A Soyuz rocket booster failed during the launch of a capsule carrying NASA astronaut Nick Hague and Russian cosmonaut Alexey Ovchinin on Thursday, forcing officials to abort their mission. The capsule made a "ballistic landing" and rescue teams recovered the pair, who are reportedly in "good condition," NASA says.

Hague and Ovchinin launched from the Baikonur Cosmodrome in Kazakhstan at 4:40 a.m. ET, heading to join the crew of the International Space Station. But more than a minute after launch, their Soyuz MS-10's booster failed.

The Landmark Society has announced its 2018 "Five to Revive" -- a list of five historic properties and locations in the region that are in need of investment. We're joined by members of the Landmark Society, who will discuss why these sites were chosen, what they see for their future, and how reviving historic sites can help rejuvenate parts of the community. We'll also get an update on the progress made with last year's selections. In studio:

  • Wayne Goodman, executive director of the Landmark Society
  • Caitlin Meives, preservation planner for the Landmark Society
  • Bob Seem, board member for Friends of Parrott Hall
  • Monica McCullough, Esq., Colgate Divinity School Neighborhood, founder of MM Development Advisors, and co-founder of NYWIRE (New York Women in Real Estate)

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From the Inclusion Desk

Beth Adams/WXXI News

In celebration of National Disability Employment Awareness Month, a local nonprofit is recognizing a long-time employee.

Young Kim is 37 years old. She's been working at Unistel Industries on Blossom Road in Rochester since 2002.

Unistel is a nonprofit that provides job training and placement for individuals with intellectual and developmental disabilities. Young and her colleagues work on assembly lines at the company, which is the country's number one supplier of spices for the U.S. military.

Veronica Volk / WXXI News

You may have seen pictures of two local men go viral: a barber giving a man a haircut on the sidewalk because the shop wasn’t accessible by wheelchair.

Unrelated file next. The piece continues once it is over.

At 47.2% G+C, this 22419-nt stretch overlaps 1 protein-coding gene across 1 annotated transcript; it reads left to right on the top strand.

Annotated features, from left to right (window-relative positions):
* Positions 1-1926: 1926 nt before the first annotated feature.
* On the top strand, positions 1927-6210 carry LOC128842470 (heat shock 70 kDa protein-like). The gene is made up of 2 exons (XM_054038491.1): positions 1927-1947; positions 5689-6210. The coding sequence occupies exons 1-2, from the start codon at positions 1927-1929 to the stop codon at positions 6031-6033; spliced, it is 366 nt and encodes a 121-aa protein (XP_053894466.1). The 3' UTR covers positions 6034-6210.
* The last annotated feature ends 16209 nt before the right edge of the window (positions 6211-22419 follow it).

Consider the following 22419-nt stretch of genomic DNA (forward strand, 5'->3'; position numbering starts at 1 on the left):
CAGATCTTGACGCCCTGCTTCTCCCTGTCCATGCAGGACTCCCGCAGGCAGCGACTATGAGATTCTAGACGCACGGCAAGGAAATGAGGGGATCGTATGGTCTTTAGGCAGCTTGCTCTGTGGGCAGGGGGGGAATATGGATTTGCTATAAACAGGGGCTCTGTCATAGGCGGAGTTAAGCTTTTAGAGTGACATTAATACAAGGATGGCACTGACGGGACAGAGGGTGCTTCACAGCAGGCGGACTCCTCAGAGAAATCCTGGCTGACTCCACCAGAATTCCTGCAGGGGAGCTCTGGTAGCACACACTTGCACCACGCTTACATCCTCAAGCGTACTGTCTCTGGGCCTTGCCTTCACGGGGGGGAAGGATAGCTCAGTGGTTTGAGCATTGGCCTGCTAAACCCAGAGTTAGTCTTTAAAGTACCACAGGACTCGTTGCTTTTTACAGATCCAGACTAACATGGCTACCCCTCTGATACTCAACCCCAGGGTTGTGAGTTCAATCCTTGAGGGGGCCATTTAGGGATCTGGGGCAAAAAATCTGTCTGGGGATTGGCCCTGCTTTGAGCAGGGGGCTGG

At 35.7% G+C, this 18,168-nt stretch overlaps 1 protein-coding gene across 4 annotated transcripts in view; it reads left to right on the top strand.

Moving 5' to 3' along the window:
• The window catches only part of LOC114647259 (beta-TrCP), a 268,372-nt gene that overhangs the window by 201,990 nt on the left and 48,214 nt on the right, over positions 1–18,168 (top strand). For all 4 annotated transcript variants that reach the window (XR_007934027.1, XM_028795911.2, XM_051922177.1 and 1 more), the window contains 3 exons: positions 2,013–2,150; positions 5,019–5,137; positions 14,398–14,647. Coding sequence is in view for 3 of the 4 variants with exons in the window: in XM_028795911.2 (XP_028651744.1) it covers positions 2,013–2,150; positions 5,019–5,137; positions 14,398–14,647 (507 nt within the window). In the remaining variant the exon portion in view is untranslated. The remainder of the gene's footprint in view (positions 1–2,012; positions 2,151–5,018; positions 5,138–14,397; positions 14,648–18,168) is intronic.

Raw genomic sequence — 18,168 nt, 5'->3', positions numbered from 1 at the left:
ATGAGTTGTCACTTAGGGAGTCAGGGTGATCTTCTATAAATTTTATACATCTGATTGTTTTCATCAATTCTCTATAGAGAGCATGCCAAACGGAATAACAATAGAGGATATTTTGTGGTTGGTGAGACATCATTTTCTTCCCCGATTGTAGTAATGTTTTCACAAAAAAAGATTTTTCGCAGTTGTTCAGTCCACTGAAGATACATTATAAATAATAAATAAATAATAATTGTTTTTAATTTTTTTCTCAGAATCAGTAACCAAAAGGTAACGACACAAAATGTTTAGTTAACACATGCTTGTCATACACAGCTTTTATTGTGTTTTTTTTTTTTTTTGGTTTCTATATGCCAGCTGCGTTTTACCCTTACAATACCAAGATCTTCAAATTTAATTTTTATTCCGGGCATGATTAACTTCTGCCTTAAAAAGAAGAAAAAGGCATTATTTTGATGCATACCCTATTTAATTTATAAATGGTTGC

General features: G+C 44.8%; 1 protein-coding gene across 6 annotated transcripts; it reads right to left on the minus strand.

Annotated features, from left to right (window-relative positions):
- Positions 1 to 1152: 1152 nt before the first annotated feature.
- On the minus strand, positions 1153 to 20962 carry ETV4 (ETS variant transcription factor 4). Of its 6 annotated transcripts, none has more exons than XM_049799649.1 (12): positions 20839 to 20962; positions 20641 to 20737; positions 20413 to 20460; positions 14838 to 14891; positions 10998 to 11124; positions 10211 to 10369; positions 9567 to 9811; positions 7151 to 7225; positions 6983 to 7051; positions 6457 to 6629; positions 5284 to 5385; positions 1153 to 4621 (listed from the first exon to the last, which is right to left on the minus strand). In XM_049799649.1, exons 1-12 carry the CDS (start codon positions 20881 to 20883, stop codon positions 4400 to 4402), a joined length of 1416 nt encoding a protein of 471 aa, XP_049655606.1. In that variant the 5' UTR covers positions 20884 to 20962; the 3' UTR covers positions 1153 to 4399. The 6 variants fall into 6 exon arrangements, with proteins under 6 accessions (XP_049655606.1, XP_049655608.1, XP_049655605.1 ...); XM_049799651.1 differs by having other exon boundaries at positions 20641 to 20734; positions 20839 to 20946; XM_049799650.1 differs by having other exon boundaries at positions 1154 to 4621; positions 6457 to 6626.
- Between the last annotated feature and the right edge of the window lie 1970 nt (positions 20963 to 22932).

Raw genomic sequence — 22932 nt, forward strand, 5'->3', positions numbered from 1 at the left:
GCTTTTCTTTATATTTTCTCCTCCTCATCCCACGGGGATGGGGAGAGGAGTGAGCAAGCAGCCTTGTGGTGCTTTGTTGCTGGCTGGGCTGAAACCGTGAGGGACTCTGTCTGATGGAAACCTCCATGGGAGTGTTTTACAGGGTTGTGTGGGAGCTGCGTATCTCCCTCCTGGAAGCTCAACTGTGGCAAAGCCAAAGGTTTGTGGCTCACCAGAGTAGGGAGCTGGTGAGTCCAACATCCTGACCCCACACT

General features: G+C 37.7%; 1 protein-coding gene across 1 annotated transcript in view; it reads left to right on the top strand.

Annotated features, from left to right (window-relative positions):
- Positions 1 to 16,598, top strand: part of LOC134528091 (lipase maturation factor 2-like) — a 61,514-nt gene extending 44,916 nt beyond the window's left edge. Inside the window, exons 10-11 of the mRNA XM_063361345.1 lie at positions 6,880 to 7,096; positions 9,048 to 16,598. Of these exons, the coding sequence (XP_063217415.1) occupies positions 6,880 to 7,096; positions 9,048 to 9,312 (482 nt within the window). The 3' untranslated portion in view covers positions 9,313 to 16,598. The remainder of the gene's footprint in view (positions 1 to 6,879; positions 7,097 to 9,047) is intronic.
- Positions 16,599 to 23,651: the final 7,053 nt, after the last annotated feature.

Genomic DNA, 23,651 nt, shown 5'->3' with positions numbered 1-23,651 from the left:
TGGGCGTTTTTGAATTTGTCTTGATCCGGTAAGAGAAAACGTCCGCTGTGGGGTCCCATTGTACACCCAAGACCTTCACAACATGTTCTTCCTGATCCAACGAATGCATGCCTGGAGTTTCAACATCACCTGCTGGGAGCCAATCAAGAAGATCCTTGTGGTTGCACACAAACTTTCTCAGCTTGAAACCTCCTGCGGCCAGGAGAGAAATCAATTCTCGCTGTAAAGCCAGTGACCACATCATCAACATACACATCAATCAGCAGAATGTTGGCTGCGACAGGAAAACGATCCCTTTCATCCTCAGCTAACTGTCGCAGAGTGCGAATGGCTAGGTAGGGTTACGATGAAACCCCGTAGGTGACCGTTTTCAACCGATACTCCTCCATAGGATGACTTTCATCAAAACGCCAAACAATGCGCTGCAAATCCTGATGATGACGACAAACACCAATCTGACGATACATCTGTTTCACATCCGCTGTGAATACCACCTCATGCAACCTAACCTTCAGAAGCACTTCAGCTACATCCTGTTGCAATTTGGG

But since the story went national, it’s raised questions about how people with disabilities are covered in the media.

Devin Hamilton is 30 years old. He's an engineer working in Webster, and he has cerebral palsy. He says one day, he decided to get a haircut at Joe's Upscale Barbershop, a few blocks from where he works. But when he rode his wheelchair over there, he didn't see a ramp.

We're joined by former Senator Tom Harkin of Iowa, who authored the Americans with Disabilities Act. 

Research shows that among similarly sized cities, Rochester is the single worst in the country when it comes to employment and poverty for people with disabilities. 

Harkin is the keynote speaker for the upcoming ROC EmployABILITY conference, which is focused on increasing employment opportunities and reducing poverty among people with disabilities. We preview that conference. In studio:

INTELLIGENT LIVES

In Rochester, the graduation rate for students with disabilities is 22 percent* compared to 40 percent nationally.  The median individual earnings for those with disabilities is $14,450. This is $4,000 below the national median.  That means Rochester’s disabled community is the poorest in the nation when compared to the 75 largest metropolitan areas.

Despite the systemic challenges of educational segregation and stereotypes, adults with intellectual disabilities are challenging the perceptions of intelligence as they navigate high school, college, and the workforce.

More stories from the Inclusion Desk